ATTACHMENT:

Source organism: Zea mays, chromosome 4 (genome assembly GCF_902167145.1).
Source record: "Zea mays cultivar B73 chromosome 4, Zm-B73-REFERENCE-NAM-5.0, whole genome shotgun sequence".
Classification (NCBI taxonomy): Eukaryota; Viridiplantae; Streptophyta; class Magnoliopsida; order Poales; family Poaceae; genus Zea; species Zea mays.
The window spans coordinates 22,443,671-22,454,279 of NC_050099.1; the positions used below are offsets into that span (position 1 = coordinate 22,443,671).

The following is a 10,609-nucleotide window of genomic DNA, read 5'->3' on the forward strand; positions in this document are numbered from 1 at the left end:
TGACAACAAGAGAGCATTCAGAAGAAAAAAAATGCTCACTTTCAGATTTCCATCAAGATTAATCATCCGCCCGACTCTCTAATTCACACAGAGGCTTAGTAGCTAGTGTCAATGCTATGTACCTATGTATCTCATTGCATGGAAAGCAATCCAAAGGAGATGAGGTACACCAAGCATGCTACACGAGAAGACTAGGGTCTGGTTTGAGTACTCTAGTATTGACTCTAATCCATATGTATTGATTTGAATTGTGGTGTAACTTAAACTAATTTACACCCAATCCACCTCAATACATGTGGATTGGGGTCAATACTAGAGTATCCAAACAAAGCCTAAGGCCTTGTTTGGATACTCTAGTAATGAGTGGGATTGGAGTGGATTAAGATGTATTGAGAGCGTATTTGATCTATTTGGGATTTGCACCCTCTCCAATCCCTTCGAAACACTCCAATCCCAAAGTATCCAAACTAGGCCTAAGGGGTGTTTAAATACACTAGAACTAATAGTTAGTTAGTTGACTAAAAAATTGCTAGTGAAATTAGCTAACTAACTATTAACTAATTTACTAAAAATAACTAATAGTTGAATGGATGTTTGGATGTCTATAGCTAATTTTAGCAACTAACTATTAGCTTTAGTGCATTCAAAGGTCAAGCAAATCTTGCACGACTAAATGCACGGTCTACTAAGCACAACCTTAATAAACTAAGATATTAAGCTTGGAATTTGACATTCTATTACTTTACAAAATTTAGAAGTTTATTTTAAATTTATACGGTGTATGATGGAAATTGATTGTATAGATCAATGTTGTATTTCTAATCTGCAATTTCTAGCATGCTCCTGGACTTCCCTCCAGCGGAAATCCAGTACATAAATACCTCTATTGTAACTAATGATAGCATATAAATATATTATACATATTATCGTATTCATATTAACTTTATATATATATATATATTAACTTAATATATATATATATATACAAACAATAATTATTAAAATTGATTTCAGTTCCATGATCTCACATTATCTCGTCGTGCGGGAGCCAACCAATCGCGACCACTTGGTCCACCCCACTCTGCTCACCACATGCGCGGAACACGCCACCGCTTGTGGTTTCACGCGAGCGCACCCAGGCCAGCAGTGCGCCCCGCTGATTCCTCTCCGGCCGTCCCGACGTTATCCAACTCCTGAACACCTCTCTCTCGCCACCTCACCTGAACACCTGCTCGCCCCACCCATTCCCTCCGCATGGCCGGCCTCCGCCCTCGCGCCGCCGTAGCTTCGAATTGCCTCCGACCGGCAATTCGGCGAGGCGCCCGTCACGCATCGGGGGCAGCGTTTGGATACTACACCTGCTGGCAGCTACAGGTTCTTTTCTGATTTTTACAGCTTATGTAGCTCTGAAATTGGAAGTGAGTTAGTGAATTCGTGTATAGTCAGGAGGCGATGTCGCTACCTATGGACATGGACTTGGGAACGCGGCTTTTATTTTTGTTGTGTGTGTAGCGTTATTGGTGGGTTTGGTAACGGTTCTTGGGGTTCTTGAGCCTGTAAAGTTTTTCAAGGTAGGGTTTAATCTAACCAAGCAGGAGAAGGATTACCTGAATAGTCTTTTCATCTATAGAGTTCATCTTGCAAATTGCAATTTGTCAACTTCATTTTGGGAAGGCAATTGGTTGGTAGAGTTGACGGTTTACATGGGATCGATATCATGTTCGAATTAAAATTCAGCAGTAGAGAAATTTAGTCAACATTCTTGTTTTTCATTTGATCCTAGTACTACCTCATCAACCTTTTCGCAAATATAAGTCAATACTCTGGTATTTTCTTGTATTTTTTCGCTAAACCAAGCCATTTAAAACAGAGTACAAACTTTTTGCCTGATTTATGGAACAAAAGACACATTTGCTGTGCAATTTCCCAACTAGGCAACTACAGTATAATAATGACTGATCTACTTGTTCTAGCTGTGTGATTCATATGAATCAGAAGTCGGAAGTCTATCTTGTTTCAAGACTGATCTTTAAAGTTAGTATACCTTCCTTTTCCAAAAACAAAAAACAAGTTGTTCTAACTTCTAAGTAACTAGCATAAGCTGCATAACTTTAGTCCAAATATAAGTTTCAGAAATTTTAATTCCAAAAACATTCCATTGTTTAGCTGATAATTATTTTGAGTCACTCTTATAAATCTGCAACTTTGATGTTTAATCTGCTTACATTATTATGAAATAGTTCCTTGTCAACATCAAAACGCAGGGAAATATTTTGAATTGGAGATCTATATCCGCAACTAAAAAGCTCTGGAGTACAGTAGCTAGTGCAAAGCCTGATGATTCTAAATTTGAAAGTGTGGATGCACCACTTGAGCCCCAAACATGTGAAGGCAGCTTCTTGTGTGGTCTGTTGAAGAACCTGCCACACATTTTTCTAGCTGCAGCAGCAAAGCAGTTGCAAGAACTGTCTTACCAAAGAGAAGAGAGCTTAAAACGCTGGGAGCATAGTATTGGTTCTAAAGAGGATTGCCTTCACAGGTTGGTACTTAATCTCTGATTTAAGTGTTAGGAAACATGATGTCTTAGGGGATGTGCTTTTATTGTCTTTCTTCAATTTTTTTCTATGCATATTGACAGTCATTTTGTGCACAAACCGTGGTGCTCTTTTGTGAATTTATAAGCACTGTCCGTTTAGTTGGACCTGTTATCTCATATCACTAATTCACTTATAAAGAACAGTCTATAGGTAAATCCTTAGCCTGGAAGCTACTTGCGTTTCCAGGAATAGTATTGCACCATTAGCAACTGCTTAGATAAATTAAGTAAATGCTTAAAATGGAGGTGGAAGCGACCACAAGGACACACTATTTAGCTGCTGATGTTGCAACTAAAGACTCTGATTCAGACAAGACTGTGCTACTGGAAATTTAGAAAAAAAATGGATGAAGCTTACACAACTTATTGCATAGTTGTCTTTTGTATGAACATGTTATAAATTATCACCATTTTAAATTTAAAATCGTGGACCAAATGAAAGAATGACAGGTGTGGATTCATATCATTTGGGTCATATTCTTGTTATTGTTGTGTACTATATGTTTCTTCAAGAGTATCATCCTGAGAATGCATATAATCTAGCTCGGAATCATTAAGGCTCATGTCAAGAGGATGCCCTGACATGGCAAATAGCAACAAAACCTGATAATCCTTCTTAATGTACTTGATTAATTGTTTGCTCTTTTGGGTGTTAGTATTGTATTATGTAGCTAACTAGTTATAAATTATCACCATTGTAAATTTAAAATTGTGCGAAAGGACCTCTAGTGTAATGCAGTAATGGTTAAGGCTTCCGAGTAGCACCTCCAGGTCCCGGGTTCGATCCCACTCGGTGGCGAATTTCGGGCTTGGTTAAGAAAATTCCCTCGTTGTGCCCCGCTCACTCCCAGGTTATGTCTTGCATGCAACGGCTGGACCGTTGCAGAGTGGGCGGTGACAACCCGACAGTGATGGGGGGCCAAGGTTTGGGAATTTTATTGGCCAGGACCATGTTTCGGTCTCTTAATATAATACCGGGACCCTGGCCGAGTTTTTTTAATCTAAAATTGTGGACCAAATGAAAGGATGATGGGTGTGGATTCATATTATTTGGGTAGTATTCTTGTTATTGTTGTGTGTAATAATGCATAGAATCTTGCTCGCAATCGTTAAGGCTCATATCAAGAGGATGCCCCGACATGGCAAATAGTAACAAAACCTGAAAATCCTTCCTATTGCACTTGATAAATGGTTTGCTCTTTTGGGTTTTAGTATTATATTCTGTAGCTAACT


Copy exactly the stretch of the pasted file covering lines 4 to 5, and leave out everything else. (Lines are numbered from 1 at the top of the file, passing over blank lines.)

The window spans coordinates 22,443,671-22,454,279 of NC_050099.1; the positions used below are offsets into that span (position 1 = coordinate 22,443,671).

The following is a 10,609-nucleotide window of genomic DNA, read 5'->3' on the forward strand; positions in this document are numbered from 1 at the left end: